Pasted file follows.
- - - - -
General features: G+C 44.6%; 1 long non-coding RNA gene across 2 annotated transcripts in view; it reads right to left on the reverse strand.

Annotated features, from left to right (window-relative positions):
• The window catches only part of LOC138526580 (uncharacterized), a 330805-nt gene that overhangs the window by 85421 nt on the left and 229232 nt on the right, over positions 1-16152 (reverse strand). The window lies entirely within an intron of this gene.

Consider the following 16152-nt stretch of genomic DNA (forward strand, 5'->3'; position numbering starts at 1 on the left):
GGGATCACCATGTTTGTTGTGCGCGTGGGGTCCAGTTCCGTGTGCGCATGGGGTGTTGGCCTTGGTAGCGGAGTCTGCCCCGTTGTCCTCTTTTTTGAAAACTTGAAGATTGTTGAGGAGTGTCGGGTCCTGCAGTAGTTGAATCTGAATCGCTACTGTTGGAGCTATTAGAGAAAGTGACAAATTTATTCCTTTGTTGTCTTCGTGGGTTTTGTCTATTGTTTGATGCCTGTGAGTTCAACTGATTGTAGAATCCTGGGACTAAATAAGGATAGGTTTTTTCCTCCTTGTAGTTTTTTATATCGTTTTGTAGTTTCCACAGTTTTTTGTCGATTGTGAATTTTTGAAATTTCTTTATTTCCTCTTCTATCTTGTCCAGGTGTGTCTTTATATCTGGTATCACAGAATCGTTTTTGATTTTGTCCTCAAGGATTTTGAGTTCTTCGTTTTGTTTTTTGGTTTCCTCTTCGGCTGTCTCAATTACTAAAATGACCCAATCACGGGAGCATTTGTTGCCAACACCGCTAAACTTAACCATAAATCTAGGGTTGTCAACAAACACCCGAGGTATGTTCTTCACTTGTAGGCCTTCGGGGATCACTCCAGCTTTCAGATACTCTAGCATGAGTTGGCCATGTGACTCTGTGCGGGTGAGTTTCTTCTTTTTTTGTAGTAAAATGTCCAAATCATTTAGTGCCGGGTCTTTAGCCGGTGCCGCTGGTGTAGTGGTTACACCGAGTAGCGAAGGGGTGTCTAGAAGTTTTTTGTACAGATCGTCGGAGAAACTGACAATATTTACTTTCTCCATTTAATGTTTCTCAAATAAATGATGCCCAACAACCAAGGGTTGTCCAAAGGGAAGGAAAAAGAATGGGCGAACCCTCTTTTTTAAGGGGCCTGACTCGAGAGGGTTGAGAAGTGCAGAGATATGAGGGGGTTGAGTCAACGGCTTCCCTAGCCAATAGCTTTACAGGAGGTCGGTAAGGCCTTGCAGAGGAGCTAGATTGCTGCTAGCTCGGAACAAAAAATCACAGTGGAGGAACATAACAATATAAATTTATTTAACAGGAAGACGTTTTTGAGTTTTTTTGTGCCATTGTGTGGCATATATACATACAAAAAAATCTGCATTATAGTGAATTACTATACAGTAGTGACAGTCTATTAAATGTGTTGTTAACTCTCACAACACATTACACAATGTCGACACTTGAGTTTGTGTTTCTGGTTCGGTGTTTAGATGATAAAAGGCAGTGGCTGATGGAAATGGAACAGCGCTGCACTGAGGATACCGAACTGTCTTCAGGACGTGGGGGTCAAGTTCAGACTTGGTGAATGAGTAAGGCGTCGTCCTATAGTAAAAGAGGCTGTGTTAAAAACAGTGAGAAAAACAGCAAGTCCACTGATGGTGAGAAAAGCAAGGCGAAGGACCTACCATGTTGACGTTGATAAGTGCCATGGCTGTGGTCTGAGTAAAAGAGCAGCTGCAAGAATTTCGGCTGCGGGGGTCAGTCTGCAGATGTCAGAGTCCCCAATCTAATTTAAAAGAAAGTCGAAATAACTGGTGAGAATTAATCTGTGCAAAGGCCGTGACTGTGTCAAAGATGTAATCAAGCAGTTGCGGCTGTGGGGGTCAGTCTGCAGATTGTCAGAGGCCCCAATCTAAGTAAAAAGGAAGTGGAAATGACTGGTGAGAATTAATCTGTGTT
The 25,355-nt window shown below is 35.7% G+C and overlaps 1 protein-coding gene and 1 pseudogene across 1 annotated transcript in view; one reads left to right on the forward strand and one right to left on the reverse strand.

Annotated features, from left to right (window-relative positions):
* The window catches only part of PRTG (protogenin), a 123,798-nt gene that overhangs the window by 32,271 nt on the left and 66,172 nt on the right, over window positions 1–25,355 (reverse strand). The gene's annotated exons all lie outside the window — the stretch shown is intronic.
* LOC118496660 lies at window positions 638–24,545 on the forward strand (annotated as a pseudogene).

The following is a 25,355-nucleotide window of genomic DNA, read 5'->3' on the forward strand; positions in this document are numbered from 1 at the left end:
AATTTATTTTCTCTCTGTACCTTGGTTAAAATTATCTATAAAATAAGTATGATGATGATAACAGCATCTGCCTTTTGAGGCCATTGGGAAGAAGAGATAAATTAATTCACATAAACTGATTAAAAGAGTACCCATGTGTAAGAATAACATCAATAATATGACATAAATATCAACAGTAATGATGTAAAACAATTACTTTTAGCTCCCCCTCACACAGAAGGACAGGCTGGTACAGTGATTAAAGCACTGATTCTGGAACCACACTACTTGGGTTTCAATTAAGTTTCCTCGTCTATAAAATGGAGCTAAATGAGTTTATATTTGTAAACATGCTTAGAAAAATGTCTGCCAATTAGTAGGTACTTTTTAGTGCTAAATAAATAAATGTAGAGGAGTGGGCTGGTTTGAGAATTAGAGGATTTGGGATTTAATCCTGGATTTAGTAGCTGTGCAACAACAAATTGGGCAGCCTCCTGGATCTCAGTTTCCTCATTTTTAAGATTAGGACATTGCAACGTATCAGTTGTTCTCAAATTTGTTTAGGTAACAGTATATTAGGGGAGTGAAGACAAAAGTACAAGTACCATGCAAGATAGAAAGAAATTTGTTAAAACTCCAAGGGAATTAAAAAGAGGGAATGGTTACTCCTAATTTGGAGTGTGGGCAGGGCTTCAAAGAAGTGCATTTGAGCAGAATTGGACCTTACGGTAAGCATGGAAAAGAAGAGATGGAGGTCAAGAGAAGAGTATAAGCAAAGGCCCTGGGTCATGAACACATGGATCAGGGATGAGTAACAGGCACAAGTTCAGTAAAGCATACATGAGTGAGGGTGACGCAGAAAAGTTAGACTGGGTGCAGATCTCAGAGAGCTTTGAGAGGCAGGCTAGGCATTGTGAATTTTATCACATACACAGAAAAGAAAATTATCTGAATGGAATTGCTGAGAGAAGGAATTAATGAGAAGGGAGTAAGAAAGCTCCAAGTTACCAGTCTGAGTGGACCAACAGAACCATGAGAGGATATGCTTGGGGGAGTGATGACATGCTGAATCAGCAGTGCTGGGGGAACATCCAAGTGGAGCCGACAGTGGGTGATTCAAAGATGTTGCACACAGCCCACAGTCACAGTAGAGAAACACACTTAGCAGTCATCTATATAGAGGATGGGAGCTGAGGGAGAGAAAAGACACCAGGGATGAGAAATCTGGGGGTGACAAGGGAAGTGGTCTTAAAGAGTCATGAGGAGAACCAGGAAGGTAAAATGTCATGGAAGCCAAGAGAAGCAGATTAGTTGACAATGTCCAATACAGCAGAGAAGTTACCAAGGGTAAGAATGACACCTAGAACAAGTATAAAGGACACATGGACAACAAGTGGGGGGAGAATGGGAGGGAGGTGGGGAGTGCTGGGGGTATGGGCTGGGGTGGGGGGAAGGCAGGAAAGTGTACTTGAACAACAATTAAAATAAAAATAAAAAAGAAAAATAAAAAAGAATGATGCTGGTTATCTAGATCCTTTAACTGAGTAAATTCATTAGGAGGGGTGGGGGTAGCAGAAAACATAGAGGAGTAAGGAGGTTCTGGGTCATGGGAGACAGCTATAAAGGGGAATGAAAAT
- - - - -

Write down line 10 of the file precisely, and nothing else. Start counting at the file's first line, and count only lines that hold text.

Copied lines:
The following is a 25,355-nucleotide window of genomic DNA, read 5'->3' on the forward strand; positions in this document are numbered from 1 at the left end: